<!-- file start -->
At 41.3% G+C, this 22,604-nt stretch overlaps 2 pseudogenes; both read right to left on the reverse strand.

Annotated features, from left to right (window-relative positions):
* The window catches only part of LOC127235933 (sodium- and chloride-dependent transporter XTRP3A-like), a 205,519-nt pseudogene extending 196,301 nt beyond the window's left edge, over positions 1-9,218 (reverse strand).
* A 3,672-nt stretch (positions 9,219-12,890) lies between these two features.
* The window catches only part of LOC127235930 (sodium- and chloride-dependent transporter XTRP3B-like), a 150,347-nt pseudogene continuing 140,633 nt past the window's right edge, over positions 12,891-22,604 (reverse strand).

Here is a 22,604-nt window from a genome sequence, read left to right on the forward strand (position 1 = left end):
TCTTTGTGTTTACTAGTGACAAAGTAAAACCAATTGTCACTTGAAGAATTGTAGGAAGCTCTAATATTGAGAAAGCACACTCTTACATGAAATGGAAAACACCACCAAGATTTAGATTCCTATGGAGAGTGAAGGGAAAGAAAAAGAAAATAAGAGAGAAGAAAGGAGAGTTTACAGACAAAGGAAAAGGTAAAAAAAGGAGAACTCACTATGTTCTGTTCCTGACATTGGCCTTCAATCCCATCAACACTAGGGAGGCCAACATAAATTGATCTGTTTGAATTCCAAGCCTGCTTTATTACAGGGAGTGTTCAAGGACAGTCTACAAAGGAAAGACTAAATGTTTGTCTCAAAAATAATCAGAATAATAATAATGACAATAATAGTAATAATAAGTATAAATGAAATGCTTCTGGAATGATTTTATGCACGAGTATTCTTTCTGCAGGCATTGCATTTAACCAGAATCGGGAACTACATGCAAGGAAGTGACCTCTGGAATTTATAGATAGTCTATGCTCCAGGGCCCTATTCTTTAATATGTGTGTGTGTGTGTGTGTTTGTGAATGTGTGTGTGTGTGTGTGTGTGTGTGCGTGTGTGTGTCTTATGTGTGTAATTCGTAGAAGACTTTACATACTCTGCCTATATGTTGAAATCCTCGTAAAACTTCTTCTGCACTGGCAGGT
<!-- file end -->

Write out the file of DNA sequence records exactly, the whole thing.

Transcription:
At 41.3% G+C, this 22,604-nt stretch overlaps 2 pseudogenes; both read right to left on the reverse strand.

Annotated features, from left to right (window-relative positions):
* The window catches only part of LOC127235933 (sodium- and chloride-dependent transporter XTRP3A-like), a 205,519-nt pseudogene extending 196,301 nt beyond the window's left edge, over positions 1-9,218 (reverse strand).
* A 3,672-nt stretch (positions 9,219-12,890) lies between these two features.
* The window catches only part of LOC127235930 (sodium- and chloride-dependent transporter XTRP3B-like), a 150,347-nt pseudogene continuing 140,633 nt past the window's right edge, over positions 12,891-22,604 (reverse strand).

Here is a 22,604-nt window from a genome sequence, read left to right on the forward strand (position 1 = left end):
TCTTTGTGTTTACTAGTGACAAAGTAAAACCAATTGTCACTTGAAGAATTGTAGGAAGCTCTAATATTGAGAAAGCACACTCTTACATGAAATGGAAAACACCACCAAGATTTAGATTCCTATGGAGAGTGAAGGGAAAGAAAAAGAAAATAAGAGAGAAGAAAGGAGAGTTTACAGACAAAGGAAAAGGTAAAAAAAGGAGAACTCACTATGTTCTGTTCCTGACATTGGCCTTCAATCCCATCAACACTAGGGAGGCCAACATAAATTGATCTGTTTGAATTCCAAGCCTGCTTTATTACAGGGAGTGTTCAAGGACAGTCTACAAAGGAAAGACTAAATGTTTGTCTCAAAAATAATCAGAATAATAATAATGACAATAATAGTAATAATAAGTATAAATGAAATGCTTCTGGAATGATTTTATGCACGAGTATTCTTTCTGCAGGCATTGCATTTAACCAGAATCGGGAACTACATGCAAGGAAGTGACCTCTGGAATTTATAGATAGTCTATGCTCCAGGGCCCTATTCTTTAATATGTGTGTGTGTGTGTGTGTTTGTGAATGTGTGTGTGTGTGTGTGTGTGTGTGCGTGTGTGTGTCTTATGTGTGTAATTCGTAGAAGACTTTACATACTCTGCCTATATGTTGAAATCCTCGTAAAACTTCTTCTGCACTGGCAGGT